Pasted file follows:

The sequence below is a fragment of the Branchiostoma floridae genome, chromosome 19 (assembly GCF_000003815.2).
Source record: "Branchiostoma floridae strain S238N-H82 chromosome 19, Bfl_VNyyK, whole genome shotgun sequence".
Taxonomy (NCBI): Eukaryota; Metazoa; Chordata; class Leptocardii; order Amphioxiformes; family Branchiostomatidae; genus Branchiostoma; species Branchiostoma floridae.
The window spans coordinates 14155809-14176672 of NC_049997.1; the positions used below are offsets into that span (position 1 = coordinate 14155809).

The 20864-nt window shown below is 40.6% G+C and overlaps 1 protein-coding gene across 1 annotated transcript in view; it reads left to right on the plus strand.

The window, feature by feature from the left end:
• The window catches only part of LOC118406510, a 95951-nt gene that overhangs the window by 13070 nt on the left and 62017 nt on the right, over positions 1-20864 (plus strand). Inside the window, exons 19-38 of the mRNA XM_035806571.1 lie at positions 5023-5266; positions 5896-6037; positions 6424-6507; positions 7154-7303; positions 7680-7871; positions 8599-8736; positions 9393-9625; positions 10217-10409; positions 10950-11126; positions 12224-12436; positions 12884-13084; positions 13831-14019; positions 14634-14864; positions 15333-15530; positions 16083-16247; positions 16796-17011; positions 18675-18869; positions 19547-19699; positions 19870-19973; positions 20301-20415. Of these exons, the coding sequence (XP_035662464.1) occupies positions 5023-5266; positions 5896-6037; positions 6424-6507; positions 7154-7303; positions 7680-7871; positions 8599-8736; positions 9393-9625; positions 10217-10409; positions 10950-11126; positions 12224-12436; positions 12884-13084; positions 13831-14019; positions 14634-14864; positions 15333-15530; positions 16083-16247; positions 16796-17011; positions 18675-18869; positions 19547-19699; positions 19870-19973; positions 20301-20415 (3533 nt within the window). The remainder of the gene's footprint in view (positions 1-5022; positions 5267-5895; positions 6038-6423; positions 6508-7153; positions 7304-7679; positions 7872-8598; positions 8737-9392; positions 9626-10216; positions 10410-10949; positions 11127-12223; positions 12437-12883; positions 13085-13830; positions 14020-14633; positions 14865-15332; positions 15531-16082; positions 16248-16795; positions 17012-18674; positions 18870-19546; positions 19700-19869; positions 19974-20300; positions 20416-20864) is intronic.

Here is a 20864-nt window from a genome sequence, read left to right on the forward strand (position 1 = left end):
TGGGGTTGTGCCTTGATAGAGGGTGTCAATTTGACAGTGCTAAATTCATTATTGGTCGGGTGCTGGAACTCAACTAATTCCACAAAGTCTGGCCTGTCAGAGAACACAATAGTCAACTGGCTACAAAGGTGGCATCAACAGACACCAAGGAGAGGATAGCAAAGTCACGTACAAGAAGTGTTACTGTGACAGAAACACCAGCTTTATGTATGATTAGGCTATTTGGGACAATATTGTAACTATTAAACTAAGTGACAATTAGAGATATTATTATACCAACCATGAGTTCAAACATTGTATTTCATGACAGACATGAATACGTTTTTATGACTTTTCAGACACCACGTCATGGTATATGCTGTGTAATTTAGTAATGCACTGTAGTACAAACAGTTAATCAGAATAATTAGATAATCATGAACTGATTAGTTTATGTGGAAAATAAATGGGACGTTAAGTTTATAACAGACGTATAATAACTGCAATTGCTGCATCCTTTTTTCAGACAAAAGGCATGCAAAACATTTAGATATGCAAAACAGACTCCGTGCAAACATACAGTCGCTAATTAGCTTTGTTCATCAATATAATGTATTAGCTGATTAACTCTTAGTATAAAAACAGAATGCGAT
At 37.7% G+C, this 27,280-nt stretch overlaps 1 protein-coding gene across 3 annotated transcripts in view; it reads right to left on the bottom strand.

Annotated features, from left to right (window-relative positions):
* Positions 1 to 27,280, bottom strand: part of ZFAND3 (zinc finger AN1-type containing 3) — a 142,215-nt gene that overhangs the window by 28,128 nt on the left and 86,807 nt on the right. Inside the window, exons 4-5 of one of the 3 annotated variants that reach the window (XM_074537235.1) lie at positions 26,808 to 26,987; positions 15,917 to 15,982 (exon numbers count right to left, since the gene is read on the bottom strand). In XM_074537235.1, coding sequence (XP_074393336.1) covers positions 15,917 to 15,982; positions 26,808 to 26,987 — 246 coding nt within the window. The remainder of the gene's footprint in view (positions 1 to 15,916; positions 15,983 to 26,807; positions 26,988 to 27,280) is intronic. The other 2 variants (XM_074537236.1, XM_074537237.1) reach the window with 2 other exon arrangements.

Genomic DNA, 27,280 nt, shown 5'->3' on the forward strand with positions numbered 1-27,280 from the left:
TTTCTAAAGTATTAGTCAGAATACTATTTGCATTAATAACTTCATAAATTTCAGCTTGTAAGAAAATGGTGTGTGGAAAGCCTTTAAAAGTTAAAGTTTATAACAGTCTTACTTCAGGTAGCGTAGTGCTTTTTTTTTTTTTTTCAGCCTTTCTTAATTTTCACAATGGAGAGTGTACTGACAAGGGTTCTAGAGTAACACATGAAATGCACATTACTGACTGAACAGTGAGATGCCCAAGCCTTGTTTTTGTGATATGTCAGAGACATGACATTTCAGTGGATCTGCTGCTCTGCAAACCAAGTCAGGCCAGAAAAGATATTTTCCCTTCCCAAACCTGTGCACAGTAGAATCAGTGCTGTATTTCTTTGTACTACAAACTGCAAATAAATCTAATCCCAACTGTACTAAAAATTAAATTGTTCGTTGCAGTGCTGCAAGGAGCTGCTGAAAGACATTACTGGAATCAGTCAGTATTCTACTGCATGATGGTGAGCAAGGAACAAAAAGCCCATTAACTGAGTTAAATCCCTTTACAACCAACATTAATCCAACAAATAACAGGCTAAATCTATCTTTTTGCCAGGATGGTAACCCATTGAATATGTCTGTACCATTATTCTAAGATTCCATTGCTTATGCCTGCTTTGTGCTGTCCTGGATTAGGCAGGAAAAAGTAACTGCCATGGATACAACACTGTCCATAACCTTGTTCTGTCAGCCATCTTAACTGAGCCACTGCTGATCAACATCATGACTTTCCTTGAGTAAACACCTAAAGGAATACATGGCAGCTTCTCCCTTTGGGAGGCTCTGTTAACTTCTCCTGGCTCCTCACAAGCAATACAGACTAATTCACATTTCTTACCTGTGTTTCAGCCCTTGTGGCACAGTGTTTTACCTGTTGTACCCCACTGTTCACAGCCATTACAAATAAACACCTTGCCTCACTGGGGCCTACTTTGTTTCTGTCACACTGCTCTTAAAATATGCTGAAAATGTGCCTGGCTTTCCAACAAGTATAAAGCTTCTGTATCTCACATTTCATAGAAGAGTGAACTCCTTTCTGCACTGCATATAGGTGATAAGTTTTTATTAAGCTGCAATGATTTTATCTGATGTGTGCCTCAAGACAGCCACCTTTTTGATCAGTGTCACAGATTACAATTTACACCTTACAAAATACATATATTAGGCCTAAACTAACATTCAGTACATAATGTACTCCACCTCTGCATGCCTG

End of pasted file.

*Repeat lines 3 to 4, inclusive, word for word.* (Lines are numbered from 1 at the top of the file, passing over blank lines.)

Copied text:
Taxonomy (NCBI): Eukaryota; Metazoa; Chordata; class Leptocardii; order Amphioxiformes; family Branchiostomatidae; genus Branchiostoma; species Branchiostoma floridae.
The window spans coordinates 14155809-14176672 of NC_049997.1; the positions used below are offsets into that span (position 1 = coordinate 14155809).